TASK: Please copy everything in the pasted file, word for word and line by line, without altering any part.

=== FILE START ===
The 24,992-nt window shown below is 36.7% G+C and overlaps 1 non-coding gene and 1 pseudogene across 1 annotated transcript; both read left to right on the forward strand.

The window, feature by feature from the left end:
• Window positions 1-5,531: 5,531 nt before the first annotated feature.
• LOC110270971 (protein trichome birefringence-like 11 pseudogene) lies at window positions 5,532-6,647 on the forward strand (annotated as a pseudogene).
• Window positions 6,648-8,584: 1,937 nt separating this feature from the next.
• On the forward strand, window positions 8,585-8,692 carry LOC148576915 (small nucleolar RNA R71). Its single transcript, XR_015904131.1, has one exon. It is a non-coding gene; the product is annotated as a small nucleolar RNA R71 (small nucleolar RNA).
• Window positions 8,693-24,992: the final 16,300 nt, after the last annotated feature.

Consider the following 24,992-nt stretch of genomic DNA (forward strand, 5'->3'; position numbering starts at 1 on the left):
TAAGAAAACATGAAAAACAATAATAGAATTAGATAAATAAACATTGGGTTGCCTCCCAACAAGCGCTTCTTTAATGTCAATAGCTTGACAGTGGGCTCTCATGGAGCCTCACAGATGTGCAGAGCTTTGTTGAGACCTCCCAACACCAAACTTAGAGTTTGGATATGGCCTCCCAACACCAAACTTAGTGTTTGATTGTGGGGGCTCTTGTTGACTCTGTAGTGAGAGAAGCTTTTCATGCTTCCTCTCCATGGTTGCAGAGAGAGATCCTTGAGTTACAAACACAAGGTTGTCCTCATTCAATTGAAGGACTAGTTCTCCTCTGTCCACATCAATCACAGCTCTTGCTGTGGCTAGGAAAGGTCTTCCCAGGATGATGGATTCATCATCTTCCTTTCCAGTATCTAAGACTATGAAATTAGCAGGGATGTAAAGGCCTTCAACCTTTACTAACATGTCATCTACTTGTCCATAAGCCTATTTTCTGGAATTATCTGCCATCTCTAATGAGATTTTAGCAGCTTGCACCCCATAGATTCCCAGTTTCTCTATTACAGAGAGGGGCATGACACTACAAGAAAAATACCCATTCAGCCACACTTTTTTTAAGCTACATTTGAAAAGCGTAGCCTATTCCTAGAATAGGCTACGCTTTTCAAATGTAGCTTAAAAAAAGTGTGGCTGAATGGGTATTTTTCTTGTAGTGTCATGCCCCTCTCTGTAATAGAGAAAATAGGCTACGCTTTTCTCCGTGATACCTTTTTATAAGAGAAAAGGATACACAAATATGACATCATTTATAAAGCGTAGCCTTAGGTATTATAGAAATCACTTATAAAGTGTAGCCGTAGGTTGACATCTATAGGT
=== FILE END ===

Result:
The 24,992-nt window shown below is 36.7% G+C and overlaps 1 non-coding gene and 1 pseudogene across 1 annotated transcript; both read left to right on the forward strand.

The window, feature by feature from the left end:
• Window positions 1-5,531: 5,531 nt before the first annotated feature.
• LOC110270971 (protein trichome birefringence-like 11 pseudogene) lies at window positions 5,532-6,647 on the forward strand (annotated as a pseudogene).
• Window positions 6,648-8,584: 1,937 nt separating this feature from the next.
• On the forward strand, window positions 8,585-8,692 carry LOC148576915 (small nucleolar RNA R71). Its single transcript, XR_015904131.1, has one exon. It is a non-coding gene; the product is annotated as a small nucleolar RNA R71 (small nucleolar RNA).
• Window positions 8,693-24,992: the final 16,300 nt, after the last annotated feature.

Consider the following 24,992-nt stretch of genomic DNA (forward strand, 5'->3'; position numbering starts at 1 on the left):
TAAGAAAACATGAAAAACAATAATAGAATTAGATAAATAAACATTGGGTTGCCTCCCAACAAGCGCTTCTTTAATGTCAATAGCTTGACAGTGGGCTCTCATGGAGCCTCACAGATGTGCAGAGCTTTGTTGAGACCTCCCAACACCAAACTTAGAGTTTGGATATGGCCTCCCAACACCAAACTTAGTGTTTGATTGTGGGGGCTCTTGTTGACTCTGTAGTGAGAGAAGCTTTTCATGCTTCCTCTCCATGGTTGCAGAGAGAGATCCTTGAGTTACAAACACAAGGTTGTCCTCATTCAATTGAAGGACTAGTTCTCCTCTGTCCACATCAATCACAGCTCTTGCTGTGGCTAGGAAAGGTCTTCCCAGGATGATGGATTCATCATCTTCCTTTCCAGTATCTAAGACTATGAAATTAGCAGGGATGTAAAGGCCTTCAACCTTTACTAACATGTCATCTACTTGTCCATAAGCCTATTTTCTGGAATTATCTGCCATCTCTAATGAGATTTTAGCAGCTTGCACCCCATAGATTCCCAGTTTCTCTATTACAGAGAGGGGCATGACACTACAAGAAAAATACCCATTCAGCCACACTTTTTTTAAGCTACATTTGAAAAGCGTAGCCTATTCCTAGAATAGGCTACGCTTTTCAAATGTAGCTTAAAAAAAGTGTGGCTGAATGGGTATTTTTCTTGTAGTGTCATGCCCCTCTCTGTAATAGAGAAAATAGGCTACGCTTTTCTCCGTGATACCTTTTTATAAGAGAAAAGGATACACAAATATGACATCATTTATAAAGCGTAGCCTTAGGTATTATAGAAATCACTTATAAAGTGTAGCCGTAGGTTGACATCTATAGGT